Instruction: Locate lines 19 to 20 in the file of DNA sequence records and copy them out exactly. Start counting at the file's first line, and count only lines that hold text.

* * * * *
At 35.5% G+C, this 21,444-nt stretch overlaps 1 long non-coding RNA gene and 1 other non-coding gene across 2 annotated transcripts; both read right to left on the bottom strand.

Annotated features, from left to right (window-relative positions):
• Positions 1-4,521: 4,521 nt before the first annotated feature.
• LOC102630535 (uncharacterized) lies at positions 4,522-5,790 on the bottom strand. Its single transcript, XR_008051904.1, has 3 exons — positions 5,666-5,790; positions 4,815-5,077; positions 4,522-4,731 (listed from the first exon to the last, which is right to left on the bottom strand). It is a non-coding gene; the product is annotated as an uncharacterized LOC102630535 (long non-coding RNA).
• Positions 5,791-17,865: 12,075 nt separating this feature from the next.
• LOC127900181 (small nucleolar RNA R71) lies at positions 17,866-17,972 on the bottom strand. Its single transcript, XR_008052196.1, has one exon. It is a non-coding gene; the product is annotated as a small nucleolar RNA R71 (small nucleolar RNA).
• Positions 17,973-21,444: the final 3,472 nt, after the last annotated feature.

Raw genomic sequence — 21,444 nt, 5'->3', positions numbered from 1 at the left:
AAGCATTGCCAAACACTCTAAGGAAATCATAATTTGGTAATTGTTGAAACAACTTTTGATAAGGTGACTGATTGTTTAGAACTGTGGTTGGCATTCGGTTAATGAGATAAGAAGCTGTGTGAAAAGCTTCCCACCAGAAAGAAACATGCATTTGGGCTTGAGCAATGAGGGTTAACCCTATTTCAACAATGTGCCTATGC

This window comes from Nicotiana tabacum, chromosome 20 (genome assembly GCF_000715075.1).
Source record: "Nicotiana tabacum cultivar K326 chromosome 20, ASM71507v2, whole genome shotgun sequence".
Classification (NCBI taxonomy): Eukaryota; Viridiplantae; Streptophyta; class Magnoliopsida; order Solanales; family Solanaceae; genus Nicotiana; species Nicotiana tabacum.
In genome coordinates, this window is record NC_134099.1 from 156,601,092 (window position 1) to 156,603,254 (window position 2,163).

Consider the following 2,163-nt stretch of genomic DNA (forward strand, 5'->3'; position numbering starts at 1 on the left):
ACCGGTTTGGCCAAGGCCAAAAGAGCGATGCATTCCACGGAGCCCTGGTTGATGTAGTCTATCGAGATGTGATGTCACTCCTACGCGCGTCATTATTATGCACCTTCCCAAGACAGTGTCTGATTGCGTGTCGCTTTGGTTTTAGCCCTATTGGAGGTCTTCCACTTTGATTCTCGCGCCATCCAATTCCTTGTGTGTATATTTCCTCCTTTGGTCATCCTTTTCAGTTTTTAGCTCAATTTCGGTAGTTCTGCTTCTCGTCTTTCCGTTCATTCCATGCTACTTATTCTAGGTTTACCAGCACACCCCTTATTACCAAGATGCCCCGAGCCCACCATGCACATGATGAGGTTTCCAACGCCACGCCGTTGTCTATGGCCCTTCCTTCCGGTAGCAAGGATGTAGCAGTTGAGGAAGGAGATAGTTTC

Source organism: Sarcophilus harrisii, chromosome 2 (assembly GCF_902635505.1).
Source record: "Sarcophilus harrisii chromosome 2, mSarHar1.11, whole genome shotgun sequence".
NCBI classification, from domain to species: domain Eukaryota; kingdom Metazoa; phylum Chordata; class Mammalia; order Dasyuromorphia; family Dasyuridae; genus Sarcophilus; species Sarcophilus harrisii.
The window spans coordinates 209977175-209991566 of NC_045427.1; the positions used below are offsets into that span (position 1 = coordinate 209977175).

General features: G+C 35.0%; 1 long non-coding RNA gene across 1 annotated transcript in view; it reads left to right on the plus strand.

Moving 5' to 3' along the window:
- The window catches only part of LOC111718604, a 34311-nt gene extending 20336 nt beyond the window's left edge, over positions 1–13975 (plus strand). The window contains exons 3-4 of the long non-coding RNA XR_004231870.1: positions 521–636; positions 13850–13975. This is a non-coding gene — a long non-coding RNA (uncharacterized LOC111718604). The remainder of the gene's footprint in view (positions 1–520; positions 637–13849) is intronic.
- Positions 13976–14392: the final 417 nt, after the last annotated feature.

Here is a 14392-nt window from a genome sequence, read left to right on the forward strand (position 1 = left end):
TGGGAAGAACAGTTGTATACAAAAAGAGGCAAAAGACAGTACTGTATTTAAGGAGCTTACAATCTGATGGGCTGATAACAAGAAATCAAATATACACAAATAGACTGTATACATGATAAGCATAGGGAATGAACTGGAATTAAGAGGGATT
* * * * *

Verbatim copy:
The window spans coordinates 209977175-209991566 of NC_045427.1; the positions used below are offsets into that span (position 1 = coordinate 209977175).

General features: G+C 35.0%; 1 long non-coding RNA gene across 1 annotated transcript in view; it reads left to right on the plus strand.